Rural community welcomes fire station

St. Paul’s Fire Station 7 is having its grand opening today.

Residents of St. Paul's Fire District could see their homeowner's insurance rates drop with the opening today of a new fire station.

Station 7, on S.C. Highway 174, will provide quicker emergency response times in the area, which could lead to lower rates on insurance, officials said. It is between station 5 in Adams Run and station 3, which is at Edisto Island.

"It was strategically placed to help cut response times to different parts of the area," said Charles Riddle, department health and safety officer.

The Insurance Service Office gives fire departments nationally an "ISO Rating" from 1 to 10, with 1 being the best, based on criteria such as distance between fire hydrants and amount of training. Insurance companies use those ratings when setting rates.

St. Pauls is currently a "5" in some areas and a "9" in others, Riddle said. The "9" could improve because of the new station.

The district is the second largest in the state, covering Hollywood, Meggett, Ravenel, Edisto Island and stretching from Rantowles Creek to the Edisto River, from the Dorchester County line to the town of Edisto

Beach. It provides fire protection for commercial, agricultural and residential property, First Responder medical assistance for Charleston County EMS, and rescue and hazardous material response for waterways, highways and railroads. The department relies on mutual aid from other departments.

Started in 1949 as a volunteer department, it now has 64 employees and an annual budget of $4.5 million. In the past two decades, the Fire District has continued to expand, largely due to the growing population.

"What hurts us most is hydrant locations," Riddle said. "Only 23.4 percent of our entire district has hydrants. We carry water with us or we go back to the station, fill it up there and do a tanker shuttle. In other words, we're bringing that tanker back and forth, emptying it and filling it up."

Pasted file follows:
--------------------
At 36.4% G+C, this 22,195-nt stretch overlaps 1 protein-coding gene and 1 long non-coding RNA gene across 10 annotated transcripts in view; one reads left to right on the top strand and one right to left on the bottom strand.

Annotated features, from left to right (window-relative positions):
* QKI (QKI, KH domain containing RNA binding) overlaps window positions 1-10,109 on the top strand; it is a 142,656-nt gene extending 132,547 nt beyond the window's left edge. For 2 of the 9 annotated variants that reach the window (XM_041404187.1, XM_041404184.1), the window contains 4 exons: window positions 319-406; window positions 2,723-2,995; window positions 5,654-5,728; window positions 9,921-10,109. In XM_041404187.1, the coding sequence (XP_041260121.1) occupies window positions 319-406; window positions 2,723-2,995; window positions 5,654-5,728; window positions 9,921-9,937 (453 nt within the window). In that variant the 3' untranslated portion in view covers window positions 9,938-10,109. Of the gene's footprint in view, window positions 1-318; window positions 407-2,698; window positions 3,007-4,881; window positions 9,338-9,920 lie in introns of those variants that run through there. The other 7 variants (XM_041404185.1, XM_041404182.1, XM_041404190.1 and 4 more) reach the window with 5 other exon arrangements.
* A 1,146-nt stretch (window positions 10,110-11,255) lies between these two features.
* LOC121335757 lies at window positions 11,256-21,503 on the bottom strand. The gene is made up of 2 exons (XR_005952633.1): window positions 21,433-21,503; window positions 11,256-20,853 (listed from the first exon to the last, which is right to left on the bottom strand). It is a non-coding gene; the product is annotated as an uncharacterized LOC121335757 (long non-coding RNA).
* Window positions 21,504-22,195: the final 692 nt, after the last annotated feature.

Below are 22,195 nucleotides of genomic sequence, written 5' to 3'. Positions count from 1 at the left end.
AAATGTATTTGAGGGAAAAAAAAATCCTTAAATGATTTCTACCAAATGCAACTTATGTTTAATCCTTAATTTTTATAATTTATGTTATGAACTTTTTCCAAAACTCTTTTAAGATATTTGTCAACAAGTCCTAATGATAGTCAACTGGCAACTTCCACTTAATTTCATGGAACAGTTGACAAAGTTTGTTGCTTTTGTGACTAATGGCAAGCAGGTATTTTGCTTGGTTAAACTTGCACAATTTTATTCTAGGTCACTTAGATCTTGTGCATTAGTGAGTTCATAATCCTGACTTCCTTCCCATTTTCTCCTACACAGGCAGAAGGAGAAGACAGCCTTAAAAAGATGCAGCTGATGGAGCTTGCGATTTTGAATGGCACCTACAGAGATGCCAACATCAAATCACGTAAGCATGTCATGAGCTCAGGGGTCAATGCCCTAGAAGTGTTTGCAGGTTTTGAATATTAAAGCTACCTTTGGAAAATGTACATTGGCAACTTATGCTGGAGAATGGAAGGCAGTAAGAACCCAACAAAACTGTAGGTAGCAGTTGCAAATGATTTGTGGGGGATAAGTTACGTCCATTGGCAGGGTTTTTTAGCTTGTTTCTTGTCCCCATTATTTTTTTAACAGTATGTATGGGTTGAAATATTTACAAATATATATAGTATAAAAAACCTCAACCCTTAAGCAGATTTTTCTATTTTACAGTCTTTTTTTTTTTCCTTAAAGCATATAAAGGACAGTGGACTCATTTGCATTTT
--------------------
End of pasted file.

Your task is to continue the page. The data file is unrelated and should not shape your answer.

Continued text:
The new station, which does not have municipal water, is served by a 550-foot-deep well and a 19,000-gallon water storage tank that can be used to fill tanker trucks.

"We'll still have to do the shuttle, even with this new station, but we'll be able to get it in the trucks quicker," Riddle said.

"Considering how rural we are, being able to strategically place that type of apparatus means an awful lot," said commissioner Andrea Farrior of the water tank.

The station was built with a $1.6 million grant from the American Recovery and Reinvestment Act. One of the goals of the act is to improve infrastructure.

"We are blessed that we came up with stimulus funds to help us out," said the Rev. John Alston, a longtime member of the commission.

The 5,200-square-foot station, which is state-of-the-art and energy-efficient, will house two trucks and two firefighters, with room for additional trucks and firefighters during emergencies or natural disasters.

"It was miraculous how quick all this came about once we decided that we needed new stations sometime in the future," said commissioner James Hamilton. "The stimulus money was available and the next thing we knew, we were on the fast-track to getting a grant approved."

The commission has already purchased property for an eighth station in the Parkers Ferry area, Riddle said.

Station 7 could spur additional residential and commercial growth in the area, commissioners said.

"Overall, this means a lot to a rural community," Farrior said. "It helps us to have a solid infrastructure. Who knows what we'll have in this area in the future?"

Reach Brenda Rindge at 937-5713 or on Facebook.